Digital cameras of note

Trailer for Knowing starring Nicolas Cage. Notable as this movie was shot on the Red One, recently profiled in Wired magazine.

I had a chance to visit Red headquarters last week and play with a couple of Red Ones they had set up with different lenses and configurations. What's amazing about the Red One is that what it allows a filmmaker to do is potentially shoot, edit, and output a 2K resolution movie (the Red One shoots 4K but 2K is close to the resolution of what you see in most movie theaters) all using equipment you can afford and put in your own house. On the price-performance curve, if you plot every camera from your average camcorder you can buy at Best Buy to something like a Panavision 35mm camera or even an IMAX camera, the Red One is an outlier.

The sensor in the Red One can be thought of as similar to the 12 megapixel sensor in your digital SLR, except the Red One can shoot 24 fps (or higher, if you want to overcrank), whereas your SLR shoots maybe 11fps in burst mode and eventually has to stop to clear its buffer.

If you can't afford a Red One, which while cheap is still a $17,500 body, todays specs for the new Nikon D90 should be really intriguing. The D90 follows in the footsteps of other Nikon Digital SLRs, but there's a twist. This 12.3 megapixel SLR can also shoot HD, 720p, 24fps video.

As David Pogue points out, there are some limitations:

  • Shooting HD, the max shot length is 5 minutes.

  • The audio is mono.

  • The camera shoots in .avi file formats that eat up a ton of memory card space.

  • Once you start recording video, autofocus no longer works.

The last one was the biggest disappointment to me as it would have been amazing to shoot a fast-moving subject in high dev without having to have an AC (assistant cameraperson). On a professional film shoot, when making a movie, the 1st AC is responsible for pulling focus, or adjusting the focus on the lens during a shot. So there is no autofocus on a professional film shoot, like you have on a prosumer camcorder. But that's by design. Anyone who's watched a consumer home video and watched the focus drift in and out as the camera's autofocus struggles to figure out where you want focus to lie knows that manually controlling focus is one of the professional cinematographer's tools, not a hindrance.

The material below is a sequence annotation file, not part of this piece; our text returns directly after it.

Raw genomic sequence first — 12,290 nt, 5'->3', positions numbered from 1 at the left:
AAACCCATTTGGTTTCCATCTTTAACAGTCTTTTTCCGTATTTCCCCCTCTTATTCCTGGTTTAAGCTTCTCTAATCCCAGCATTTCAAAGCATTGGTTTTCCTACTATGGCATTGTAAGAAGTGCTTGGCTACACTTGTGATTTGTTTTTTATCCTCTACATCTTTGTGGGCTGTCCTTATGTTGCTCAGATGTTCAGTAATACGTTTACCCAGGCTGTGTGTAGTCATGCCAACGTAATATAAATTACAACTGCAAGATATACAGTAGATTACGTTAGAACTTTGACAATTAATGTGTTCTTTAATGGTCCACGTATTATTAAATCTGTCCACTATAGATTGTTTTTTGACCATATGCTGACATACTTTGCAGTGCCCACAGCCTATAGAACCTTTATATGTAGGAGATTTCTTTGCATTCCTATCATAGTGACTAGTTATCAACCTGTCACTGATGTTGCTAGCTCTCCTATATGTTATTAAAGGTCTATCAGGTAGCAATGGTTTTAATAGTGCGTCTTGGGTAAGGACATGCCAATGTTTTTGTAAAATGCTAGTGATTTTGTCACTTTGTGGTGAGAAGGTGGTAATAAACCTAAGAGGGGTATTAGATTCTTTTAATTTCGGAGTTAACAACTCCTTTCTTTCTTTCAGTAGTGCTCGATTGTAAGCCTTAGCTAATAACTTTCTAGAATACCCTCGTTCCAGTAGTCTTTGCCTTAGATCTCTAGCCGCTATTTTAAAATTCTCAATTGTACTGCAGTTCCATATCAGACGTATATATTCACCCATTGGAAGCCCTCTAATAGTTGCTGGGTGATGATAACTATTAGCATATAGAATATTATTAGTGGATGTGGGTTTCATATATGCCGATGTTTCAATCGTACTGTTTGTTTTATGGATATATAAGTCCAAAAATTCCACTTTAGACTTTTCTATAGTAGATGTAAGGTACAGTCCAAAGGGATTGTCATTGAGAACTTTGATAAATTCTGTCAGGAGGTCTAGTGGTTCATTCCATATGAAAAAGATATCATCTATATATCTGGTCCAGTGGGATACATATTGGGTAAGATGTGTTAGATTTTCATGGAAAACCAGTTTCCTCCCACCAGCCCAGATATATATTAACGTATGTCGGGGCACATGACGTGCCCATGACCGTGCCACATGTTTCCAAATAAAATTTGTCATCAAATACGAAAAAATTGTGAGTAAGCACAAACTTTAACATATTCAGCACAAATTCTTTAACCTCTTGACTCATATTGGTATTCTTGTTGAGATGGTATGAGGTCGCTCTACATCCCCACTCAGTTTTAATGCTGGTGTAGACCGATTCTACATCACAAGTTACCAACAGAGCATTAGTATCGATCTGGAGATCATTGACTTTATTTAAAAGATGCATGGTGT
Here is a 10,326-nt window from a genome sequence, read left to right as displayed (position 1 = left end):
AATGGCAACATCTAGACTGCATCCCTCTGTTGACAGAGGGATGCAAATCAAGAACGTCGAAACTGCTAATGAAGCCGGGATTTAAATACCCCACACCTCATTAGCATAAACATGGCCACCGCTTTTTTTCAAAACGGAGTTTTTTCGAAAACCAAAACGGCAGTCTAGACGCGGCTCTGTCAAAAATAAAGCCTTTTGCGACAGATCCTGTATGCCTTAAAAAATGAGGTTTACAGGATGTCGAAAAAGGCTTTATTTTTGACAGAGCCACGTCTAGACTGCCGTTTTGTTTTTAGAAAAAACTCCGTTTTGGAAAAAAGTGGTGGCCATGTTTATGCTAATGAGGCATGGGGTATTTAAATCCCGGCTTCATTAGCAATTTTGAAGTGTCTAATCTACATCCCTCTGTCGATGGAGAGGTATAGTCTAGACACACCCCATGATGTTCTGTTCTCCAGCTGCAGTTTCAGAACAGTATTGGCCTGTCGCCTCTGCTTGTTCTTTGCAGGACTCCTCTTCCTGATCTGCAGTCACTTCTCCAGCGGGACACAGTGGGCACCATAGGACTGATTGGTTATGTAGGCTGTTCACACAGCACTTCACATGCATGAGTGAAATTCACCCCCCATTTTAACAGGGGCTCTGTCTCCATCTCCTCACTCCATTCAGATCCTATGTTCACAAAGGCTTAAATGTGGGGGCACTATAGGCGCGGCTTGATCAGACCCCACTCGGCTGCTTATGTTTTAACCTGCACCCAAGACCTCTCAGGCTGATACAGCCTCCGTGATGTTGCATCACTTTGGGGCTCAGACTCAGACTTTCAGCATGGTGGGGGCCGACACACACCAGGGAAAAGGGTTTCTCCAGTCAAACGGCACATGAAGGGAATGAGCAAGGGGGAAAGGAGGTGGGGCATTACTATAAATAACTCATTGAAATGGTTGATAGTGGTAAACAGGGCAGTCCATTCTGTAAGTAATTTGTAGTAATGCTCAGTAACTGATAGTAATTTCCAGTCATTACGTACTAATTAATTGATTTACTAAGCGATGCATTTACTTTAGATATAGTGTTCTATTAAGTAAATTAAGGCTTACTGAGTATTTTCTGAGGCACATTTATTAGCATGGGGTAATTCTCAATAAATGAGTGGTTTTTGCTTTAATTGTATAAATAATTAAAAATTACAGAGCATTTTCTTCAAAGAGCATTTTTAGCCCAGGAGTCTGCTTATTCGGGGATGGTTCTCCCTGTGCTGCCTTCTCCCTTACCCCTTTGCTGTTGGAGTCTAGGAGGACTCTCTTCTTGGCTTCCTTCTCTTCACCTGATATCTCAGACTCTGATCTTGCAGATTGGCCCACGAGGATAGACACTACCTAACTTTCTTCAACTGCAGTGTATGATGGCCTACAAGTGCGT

But for the average consumer, shooting their child at a soccer game with their D90, having the full capabilities of the Nikon's autofocus systems to track their child as they spring towards the camera would be amazing.

Still, all that being said, adding HD video capabilities to an SLR is a nifty trick. I don't need a D90, but I'd sure love one. It won't be too long after these are released until we see the first short film shot entirely on the D90.

By the way, you can buy a Nikon mount for the Red One so that it accepts Nikon lenses to shoot with also. Every day, digital SLRs and digital camcorders converge.